posted on Apr, 4 2010 @ 08:52 AM
Originally posted by diamount
Originally posted by weemadmental
reply to post by diamount
What i seen was similar to the video but it didn't light up the sky like that, it was the same colour also, maybe it was a smaller meteorite?
Maybe, I'm by no an expert in this field so maybe someone with a little more knowledge on the subject can fill us in.
The characterisics of meteors are extremely variable, and depend on many factors such as size, velocity, composition, and enrty angle. Every meteor
is different, and this can often throw people, as most have only seen the plain every day variety of shooting star, which is usually white, not too
bright, and fleeting.
Spend time under the stars on an active night, and you will see many other kinds of meteors. Most are plain, and you may need to spend a few hours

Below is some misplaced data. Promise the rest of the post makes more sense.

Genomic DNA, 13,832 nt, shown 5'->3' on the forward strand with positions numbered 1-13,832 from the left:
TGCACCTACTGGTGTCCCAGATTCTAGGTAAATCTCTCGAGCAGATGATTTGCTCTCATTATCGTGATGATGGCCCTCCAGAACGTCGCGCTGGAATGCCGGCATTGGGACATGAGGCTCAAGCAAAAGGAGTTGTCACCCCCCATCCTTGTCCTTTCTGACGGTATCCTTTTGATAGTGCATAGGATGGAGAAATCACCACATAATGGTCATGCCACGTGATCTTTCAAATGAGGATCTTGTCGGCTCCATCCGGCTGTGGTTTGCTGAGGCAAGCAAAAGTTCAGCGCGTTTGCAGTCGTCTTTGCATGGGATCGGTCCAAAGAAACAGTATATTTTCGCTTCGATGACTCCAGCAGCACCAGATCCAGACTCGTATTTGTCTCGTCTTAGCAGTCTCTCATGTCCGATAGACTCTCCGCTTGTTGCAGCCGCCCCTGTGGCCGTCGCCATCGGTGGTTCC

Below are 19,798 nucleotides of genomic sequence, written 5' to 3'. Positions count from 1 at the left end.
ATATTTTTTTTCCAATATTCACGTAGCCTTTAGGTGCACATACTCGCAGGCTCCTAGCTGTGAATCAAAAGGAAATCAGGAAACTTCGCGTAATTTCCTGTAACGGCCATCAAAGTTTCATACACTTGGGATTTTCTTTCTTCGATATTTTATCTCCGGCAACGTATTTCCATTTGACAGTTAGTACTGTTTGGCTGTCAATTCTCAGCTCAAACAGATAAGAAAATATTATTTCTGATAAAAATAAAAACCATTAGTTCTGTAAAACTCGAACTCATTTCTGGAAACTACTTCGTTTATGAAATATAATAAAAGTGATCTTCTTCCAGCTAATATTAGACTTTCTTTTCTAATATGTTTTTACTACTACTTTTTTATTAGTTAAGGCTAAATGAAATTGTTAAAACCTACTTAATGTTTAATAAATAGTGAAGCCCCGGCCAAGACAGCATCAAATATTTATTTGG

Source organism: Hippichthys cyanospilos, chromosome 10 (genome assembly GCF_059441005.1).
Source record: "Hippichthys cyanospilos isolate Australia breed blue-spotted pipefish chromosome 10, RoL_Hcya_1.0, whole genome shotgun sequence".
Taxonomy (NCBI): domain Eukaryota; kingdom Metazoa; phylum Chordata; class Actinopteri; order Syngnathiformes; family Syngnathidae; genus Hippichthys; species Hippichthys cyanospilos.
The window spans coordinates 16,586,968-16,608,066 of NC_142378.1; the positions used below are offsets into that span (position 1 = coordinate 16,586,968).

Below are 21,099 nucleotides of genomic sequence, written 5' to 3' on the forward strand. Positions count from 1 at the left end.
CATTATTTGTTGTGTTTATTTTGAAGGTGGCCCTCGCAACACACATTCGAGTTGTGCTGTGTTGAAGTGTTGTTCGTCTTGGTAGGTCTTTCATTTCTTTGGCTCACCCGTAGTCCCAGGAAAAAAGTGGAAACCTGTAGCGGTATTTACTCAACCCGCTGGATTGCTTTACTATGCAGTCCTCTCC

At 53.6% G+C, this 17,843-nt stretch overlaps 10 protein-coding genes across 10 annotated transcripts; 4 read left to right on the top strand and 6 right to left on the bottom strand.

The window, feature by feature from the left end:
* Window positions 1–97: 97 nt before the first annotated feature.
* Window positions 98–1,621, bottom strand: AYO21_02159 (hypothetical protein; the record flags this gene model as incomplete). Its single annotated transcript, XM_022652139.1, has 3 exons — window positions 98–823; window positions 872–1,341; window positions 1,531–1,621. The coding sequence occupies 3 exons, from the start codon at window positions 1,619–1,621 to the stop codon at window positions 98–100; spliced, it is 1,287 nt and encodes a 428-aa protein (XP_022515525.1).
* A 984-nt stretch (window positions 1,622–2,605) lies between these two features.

and/or choose when to observe (during the peak of a major shower like the Perseids) well, or just have a bit of good luck when you are going out for a
smoke, but impressive meteors are actually not to hard to see if you are determined to see them.
I put together has a bit more info on some of the things you can expect to
It's still a few months away, but anyone who wants to see some spectacular meteors should spend a night (you may have to try a few times before you
get a very memorable night, but it's worth it once you do) watching the peak of a shower like the Perseids (or the Geminids, or the Quadrantids -
these are the best showers usually and are expected to be good this year).
Get yourself a sleeping bag if you dont already have one, and search out previous posts I made on here which have observing tips for meteor showers.
Remember, if you want to stand a good chance of seeing something, a little bit of patience is the key... the longer you spend looking, the more you
will see, and you will see spectacular meteors